5. The 4th, 5th and 6th defendants are brothers. The plaint in O.S. No. 176 of 1916 alleged that all three were in possession of the properties of Linganna Gowd, that Linganna Gowd died in their house, that they usurped Lin-ganna's properties, and that they said they would discharge the debts of the deceased. In fact, wherever they are mentioned, they are mentioned together. The 4th and 5th defendants did not appear but the 6th defendant only appeared saying that he was appointed guardian under Linganna Gowd's will. Just before the written statement was filed, the plaintiff obtained an injunction against the 6th defendant on the ground that he was trying to alienate the properties. The District Munsif in his finding also says that defendants 4 to 6 were in possession of certain properties, putting them together and without: separating them. On these facts it seems to me to be plain that defendants 4 to 6 were always acting together and never made a distinction between themselves, Even for appearing in Court they were content that only one of them should appear and even that one did not appear at the trial. If the inference of collusion is justified, I think it applies to all. 1 would therefore find that the collusion was between the plaintiff and defendants 4, 5 and 6. I do not mean to say that the promissory note was really fabricated as the Subordinate Judge seems to think nor that the suit was filed as a result of collusion. What strikes me is that between the framing of the issues and the trial, the plaintiff seems to have squared up the matter with defendants 4, 5 and 6 and by some arrangement, they were to be absent so that he may get a decree very easily seeing that the other defendants did not appear. To that extent it may be said to be collusive. But beyond this point I am not prepared to go. There is nothing to show that there is any collusion between the plaintiff and defendants 1 to 3 who were not said to be in possession of Linganna Gowd's properties. They were sued only as heirs. The question therefore now reduces itself to this, whether the decree obtained against them on the ground that they were supposed to be the heirs, will now be binding on the real heirs. I do not think it was open to the Courts below to go into the question of the genuineness of the promissory note until this question was decided and I do not think the Subordinate Judge was justified in finding the promissory note as not genuine without deciding the binding nature of the decree. If the decree is binding, he cannot go into the question of the genuineness of the promissory note. If the decree is not binding, it is unnecessary. Mr. Govindarajachar relied on Gnanambal Ammal v. Veeraswami Chetty (1915) 29 M L J 698 to show that the decree is binding on the present plaintiffs. In that case the illegitimate son of the deceased was in possession. Sadasiva Aiyar, J., who was one of the Judges who decided it, explained it in Bachu Soorayya v. Toomuloori Chinna Anja-neyalu (1918) 36 M L J 106. As so explained, it seems to me that the ratio decidendi of that decision is that where the decree is against the person in possession of the deceased's estate, it is binding on the real heir but where there is no such possession, however bona fide the suit, the decree is not binding on the real heir. The actual decision in Bachu Soorayya v. Toomuloori Chinna Anjaneyalu (1918) 36 M L J 106 is against the appellant. Another decision relied upon by the appellant is Ramaswami Chettiar v. Oppilamani Chetti I L R (1909) M 6 This was a case in which a wrong legal representative was brought on record in execution. On that ground I think this case does not help the appellant. 1 entirely agree with the observations of Sadasiva Aiyar, J. in Bachu Soorayya v. Toomuloori Chinna Anjaneyalu (1918) 36 M L J 106 where he says that all cases in which the defendant died pending the suit and a wrong representative was brought on record or cases of death pending execution are irrelevant for considering the point in that case, where the suit itself was filed against a wrong person. This is also the view of Bhashyam Aiyangar, J. in Kadir Mohideen Marakkayar v. Muthukriskna Aiyar : (1902)12MLJ368 In that case he observes that the decisions' cited by the Lower Courts were cases of suits being filed against a wrong person and therefore they had no bearing on the case before him which was that of a defendant dying after suit. The cases he so eliminated are those pertinent for our purpose now. One of these is Subbanna v. Venkatakrishnan I L R (1888) M 408 That is directly against the appellant and it has never been disapproved. It is referred to with approval in Manchharam v. Kalidas (1894) 19 Bom 821 and 1 see no reason to dissent from it. However honest or bona fide a person's belief may be in bringing such a suit, the danger of allowing it to bind the real heir lies in this consideration, namely, that however false or unjust the suit may be, where the defendant is neither in possession nor an heir, there is really nobody interested in defending the suit. The argumenlum ab inconveniendi in the case of an honest plaintiff una-abie to find the real heir ought not to make us oblivious of this danger. I think the honest plaintiff should rather suffer rather than a judgment obtained by dishonest person bind the heirs who were never parties to the suit. This view was also held in Shaik Abdulla Saiba v. Haji Abdulla and Anr. (188o) 5 Bora 8 where only one heir was sued. It was held there that it was open to the other heirs to redeem the mortgage. In Ambashankar Harprasad v. Sayad Ali Rasul I L R (1894.) Bom 273 a money decree was obtained only against one of the heirs and it was held that the decree binds only that heir and the property in possession of that heir. This view was also taken in Jafri Begam v. Amir Muhammad Khan (1885) 7 All 822 though it was also held that the heirs who. were not parties could not recover possession of the property without paying their share of the debts. The last three cases are cases of Muhammadan heirs and are not consistent with the decisions in Muttyjan v. Ahmed Ally (1882) 8 Cal 370 and Khurshetbibi v. Keso Finayak I L R (1887) . 12 Horn jot where it was said that a suit against one of several Muhammadan heirs must be regarded as an administrative suit and binds others. It is true it is difficult to reconcile all these cases, as observed by Bashyam Aiyanger, J., in Kadir Mohideen Marakkayar v. Muthuktistina Aiyar (1902) Mad 230 But I prefer the former class. The decision in Kaliappan Servaikaran v. Varadarajulu (1909) 19 M L J 659 is also against the appellant but I do not want to rely upon it as it seems to go too far and is inconsistent with Gnanambal Ammal v. Aeeraswami Chetty (1916) 29 M L J 698 and would seem to decide that a decree obtained even against a person in possession would not bind the real heir, a position which I am not prepared to accept and which does not arise in the present case. The cases in Sotish Chunder Lahiry v. Nil Comul Lahiry (1884) 11 Cal 45 and Hari Sara Moitra v. Bhubanesivari Debi (1888) 16 Cal 10 are peculiar' as in those cases there was an adoption after the suit divesting the widow and they do not help us. The decision of the Privy Council in The General Manager of Raj Durbhunga v. Maharajah of Coomar Ramaput Singh (1872) 14 M I A 605 was very much referred to in many of these cases. The head note shows that the original debtor was sued as defendant and he died after suit. Bhashyam Aiyangar, J, observed in Kadir Mohideen Marakkayar v. Muthukrishna Aiyar : (1902)12MLJ368 that the facts of the report did not support the head-note. The second sentence in the report 'they had both taken out execution of their decrees after his death' shows that the head-note is right. Therefore on that ground it has been considered by Sadasiva Aiyar, J|, in Bachu Soorayya v. Toomuloori Chinna Anjeneyalu (1918) 36 ML J 106 ns distinguishable. I think it is also distinguishable on the ground pointed out by Turner, C.J., in Siva Baghiam v. Palani Padiachi (1881) 4 Mad 401 namely, the son denied that he was the legal representative on the ground of his adoption and afterwards turned round and contended that the decree against the widow is not binding on him because his adoption turned out to be invalid. It was held that such a contention ought not to be allowed. The following cases cited by Mr. Narasimhachari I think are also against the appellant Premraj v. Javarmal (1912) 15 Bom LR 41 Baswdntapa Shidapa v. Ramu and Malkhana (1884) 9 Bom 86 Ashi Bhusan. Dasi v. Pelaram Mondel 18 C W N 173 and Tanguturi Jaganadhan v. Seshagiri Rao (1916) 20 M L T 479 Though Madavarayudu v. Subbamma : (1916)31MLJ222 is a case of the death of the defendants after suit, it also helps the respondent as this would be an af ortiori case; for it was held there that even an honest belief does not allow the bringing in of the wrong representative after suit, a point which it is not necessary for me to decide The decision in Srinivasa Aiyangar v. Kanthimathi Amma I L R (1909) M 465 follows Kaliappan Servaikaran v. Varadarajulu (1909) 19 M L J 659 and is subject to the same observations I have made about the latter case.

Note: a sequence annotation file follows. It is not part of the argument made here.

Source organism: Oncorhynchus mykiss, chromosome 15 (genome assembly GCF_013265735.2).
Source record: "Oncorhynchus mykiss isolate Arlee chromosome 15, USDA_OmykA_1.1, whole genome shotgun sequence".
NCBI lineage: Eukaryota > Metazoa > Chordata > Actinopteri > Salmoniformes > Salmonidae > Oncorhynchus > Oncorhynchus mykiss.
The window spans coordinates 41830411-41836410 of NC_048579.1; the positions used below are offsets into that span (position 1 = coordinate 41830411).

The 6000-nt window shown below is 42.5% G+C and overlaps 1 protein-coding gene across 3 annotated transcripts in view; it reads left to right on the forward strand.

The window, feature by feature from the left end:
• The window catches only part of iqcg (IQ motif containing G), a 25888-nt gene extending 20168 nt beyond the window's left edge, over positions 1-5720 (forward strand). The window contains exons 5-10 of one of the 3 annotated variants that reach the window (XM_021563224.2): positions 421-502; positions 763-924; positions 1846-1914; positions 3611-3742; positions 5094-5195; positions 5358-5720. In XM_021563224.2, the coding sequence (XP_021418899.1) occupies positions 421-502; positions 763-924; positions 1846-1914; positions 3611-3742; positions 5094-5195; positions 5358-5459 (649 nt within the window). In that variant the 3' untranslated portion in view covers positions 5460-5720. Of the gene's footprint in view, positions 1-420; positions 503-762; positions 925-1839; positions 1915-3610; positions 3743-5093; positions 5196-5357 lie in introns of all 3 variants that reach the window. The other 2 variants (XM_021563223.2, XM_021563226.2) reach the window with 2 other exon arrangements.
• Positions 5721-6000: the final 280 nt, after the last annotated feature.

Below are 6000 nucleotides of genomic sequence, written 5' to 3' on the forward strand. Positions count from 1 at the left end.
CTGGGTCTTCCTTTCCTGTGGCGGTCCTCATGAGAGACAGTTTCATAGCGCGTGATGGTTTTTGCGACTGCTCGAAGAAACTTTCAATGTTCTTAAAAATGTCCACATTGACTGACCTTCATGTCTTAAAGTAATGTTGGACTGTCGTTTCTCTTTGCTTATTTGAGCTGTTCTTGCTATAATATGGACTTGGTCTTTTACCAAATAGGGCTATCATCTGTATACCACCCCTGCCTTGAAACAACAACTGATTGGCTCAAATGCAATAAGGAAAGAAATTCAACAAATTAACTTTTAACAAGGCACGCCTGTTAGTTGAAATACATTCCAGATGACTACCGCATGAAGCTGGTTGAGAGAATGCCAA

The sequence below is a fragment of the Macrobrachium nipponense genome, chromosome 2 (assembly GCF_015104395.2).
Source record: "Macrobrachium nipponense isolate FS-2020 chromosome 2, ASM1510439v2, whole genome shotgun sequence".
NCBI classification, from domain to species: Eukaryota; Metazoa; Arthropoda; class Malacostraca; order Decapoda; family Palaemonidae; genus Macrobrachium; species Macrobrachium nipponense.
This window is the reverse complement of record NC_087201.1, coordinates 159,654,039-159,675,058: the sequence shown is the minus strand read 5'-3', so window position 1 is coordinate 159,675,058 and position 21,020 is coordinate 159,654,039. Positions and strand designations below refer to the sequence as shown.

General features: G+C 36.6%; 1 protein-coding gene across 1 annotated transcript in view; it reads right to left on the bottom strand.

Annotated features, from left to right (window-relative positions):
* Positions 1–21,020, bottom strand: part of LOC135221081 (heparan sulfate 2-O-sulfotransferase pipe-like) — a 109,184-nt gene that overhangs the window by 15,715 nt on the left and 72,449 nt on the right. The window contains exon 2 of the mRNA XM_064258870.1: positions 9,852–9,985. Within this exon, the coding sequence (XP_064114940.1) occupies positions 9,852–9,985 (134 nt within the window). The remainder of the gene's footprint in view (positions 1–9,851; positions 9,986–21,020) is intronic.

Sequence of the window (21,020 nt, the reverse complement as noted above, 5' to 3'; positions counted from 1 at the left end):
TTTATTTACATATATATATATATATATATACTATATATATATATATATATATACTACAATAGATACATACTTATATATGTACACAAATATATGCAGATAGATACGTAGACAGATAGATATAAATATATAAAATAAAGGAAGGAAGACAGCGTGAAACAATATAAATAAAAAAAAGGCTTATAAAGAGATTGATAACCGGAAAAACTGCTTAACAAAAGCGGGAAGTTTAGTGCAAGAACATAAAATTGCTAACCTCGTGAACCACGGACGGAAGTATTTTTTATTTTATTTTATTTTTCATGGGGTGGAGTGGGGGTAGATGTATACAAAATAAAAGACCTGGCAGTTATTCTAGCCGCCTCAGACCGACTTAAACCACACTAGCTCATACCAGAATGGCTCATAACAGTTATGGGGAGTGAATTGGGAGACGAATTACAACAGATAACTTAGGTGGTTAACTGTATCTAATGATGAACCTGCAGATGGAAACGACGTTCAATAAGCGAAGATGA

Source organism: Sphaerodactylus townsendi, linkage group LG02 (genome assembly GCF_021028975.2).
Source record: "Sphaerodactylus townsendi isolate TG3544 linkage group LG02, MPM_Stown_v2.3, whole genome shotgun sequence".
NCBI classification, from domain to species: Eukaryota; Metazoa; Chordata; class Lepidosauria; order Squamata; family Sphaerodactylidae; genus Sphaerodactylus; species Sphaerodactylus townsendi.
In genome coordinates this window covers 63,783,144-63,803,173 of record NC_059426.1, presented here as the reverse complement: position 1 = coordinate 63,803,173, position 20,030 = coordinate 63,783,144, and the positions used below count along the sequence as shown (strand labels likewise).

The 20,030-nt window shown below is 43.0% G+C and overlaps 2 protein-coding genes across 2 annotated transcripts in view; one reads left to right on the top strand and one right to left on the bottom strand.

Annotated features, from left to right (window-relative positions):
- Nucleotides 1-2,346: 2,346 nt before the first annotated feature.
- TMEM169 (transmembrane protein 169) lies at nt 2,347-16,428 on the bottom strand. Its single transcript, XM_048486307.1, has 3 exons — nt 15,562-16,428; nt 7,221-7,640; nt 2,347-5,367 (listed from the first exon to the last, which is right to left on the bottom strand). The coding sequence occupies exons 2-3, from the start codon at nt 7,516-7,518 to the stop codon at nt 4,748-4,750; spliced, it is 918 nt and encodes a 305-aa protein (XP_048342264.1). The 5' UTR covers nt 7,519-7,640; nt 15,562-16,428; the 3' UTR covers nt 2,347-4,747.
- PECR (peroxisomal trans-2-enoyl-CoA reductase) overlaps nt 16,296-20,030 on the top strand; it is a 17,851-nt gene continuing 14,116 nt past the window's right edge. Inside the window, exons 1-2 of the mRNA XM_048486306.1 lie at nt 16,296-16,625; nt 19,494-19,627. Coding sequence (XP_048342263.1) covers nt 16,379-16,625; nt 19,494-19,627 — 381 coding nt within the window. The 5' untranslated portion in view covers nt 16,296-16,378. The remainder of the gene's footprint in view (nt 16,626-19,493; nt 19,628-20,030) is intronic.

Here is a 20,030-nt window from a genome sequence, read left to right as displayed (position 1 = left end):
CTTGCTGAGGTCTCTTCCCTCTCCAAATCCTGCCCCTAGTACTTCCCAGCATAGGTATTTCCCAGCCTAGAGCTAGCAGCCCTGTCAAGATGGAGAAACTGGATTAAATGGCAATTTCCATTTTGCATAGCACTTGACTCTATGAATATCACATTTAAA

6. For all these reasons I think the contention of the appellant must be disallowed and the Second Appeals dismissed with costs.